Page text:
Can a dealership tear up a signed lease agreement a dayafter it was signedand then ask for a joint lessee?

Get Legal Help Today

 Secured with SHA-256 Encryption

Can a dealership tear up a signed lease agreement a dayafter it was signedand then ask for a joint lessee?

My wife is leasing a car. Credit check /paperwork, including a signed lease agreement, was completed in her name. She was told all was complete, all she had to do was drop by to pick up the keys after they washed it. Upon arrival we suddenly were told that the dealership needed to add my info and all lease agreement documents would have to be started over as joint-lessees. This was to “ensure that the rates wouldn’t increase”. Since an agreement was already signed, does this pass the smell test?

Asked on July 2, 2011 under General Practice, California

Answers:

SJZ, Member, New York Bar / FreeAdvice Contributing Attorney

Answered 9 years ago | Contributor

A lease is a contract; once signed, it binds both parties. One party--the dealership--can't unilaterally change it's terms or "tear up" the lease; doing so is breach of contract, and you could bring a legal action to enforce the contract and/or seek damages (compensation).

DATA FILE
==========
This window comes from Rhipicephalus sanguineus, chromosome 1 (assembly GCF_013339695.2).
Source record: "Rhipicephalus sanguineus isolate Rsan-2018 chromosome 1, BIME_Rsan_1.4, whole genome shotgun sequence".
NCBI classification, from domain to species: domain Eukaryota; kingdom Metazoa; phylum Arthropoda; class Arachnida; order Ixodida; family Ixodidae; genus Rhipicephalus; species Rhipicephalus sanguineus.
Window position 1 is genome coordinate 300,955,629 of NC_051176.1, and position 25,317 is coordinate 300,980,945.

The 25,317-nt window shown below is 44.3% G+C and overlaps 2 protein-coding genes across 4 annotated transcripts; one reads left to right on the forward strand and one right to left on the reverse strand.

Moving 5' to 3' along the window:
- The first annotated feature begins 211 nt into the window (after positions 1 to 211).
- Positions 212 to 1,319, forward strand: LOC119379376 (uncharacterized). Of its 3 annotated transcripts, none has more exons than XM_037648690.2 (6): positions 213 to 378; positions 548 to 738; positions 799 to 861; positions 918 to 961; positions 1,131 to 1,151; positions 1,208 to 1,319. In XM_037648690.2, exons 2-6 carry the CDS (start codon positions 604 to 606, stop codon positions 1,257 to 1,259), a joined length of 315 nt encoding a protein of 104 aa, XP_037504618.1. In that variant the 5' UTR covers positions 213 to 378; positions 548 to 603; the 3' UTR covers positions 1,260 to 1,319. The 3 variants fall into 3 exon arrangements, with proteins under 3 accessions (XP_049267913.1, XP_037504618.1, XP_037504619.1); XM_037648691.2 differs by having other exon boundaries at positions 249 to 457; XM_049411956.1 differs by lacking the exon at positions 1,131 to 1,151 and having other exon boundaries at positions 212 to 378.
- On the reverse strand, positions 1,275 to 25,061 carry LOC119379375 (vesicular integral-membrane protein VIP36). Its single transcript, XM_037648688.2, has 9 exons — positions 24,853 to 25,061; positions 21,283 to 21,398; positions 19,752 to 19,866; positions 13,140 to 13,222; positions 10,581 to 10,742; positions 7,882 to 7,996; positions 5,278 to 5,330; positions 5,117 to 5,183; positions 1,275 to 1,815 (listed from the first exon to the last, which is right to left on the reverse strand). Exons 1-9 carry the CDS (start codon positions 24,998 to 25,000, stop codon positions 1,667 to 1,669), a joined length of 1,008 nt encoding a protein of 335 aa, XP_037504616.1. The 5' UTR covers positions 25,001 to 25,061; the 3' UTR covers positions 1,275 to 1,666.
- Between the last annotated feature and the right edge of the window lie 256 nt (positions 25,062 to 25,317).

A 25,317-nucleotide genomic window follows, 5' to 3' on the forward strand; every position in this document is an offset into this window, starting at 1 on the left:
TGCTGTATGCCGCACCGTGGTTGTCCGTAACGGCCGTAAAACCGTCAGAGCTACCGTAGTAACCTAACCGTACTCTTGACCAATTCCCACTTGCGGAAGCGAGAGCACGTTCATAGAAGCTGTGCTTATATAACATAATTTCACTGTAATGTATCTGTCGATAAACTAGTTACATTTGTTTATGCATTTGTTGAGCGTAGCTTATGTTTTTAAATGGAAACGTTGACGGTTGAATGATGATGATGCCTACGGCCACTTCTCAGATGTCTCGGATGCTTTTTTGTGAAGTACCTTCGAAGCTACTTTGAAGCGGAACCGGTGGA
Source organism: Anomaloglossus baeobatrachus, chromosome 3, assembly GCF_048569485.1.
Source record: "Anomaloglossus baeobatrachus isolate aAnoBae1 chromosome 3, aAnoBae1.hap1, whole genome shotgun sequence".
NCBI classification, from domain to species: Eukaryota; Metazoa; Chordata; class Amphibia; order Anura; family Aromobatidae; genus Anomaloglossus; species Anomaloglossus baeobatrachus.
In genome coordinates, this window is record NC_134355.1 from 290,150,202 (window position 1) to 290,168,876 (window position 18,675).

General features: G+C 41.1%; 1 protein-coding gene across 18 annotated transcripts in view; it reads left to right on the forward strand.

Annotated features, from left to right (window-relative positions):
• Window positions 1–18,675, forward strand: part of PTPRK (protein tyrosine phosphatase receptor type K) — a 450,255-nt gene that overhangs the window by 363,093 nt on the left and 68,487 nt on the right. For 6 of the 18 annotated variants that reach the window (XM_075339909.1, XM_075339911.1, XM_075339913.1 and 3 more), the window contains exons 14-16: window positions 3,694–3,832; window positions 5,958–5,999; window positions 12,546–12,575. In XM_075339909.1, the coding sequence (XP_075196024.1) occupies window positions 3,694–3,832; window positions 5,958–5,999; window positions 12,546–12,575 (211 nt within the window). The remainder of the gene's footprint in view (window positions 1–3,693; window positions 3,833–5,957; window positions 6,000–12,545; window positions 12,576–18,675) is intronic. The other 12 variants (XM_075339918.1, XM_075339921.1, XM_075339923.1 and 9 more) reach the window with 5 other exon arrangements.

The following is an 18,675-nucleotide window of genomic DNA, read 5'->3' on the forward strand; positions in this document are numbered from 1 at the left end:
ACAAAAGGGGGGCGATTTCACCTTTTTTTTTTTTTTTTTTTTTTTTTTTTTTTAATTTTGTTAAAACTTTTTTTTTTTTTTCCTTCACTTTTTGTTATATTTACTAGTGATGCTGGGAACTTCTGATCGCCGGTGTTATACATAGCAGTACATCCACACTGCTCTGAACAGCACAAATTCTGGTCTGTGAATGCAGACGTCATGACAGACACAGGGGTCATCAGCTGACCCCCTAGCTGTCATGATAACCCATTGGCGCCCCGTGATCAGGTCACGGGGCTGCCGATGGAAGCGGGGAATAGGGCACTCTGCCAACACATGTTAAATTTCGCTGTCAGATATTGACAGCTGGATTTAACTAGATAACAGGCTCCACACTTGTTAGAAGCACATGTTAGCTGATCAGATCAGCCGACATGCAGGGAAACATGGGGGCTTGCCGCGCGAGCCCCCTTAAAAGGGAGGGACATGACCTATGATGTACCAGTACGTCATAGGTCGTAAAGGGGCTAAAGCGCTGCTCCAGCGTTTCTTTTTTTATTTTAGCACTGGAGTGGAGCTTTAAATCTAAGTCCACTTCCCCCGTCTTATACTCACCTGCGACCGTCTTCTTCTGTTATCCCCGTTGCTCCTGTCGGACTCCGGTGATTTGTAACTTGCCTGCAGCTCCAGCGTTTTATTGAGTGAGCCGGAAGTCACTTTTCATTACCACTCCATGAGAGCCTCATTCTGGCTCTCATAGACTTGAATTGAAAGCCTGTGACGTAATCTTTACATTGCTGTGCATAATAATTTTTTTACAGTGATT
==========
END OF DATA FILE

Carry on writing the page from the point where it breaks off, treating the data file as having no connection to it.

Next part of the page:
If there was a contingency in the contract which was not met--e.g. you had to qualify for certain financing, which you did not--that would be a different story; the failure to meet the contingency could void the lease. Or if you gave false information, that would also allow them to void it. But otherwise, it seems from what you write that the dealership would have to honor the lease; they could suggest a different lease or adding your wife, but can't require it.


IMPORTANT NOTICE: The Answer(s) provided above are for general information only. The attorney providing the answer was not serving as the attorney for the person submitting the question or in any attorney-client relationship with such person. Laws may vary from state to state, and sometimes change. Tiny variations in the facts, or a fact not set forth in a question, often can change a legal outcome or an attorney's conclusion. Although AttorneyPages.com has verified the attorney was admitted to practice law in at least one jurisdiction, he or she may not be authorized to practice law in the jurisdiction referred to in the question, nor is he or she necessarily experienced in the area of the law involved. Unlike the information in the Answer(s) above, upon which you should NOT rely, for personal advice you can rely upon we suggest you retain an attorney to represent you.

Get Legal Help Today

Find the right lawyer for your legal issue.

 Secured with SHA-256 Encryption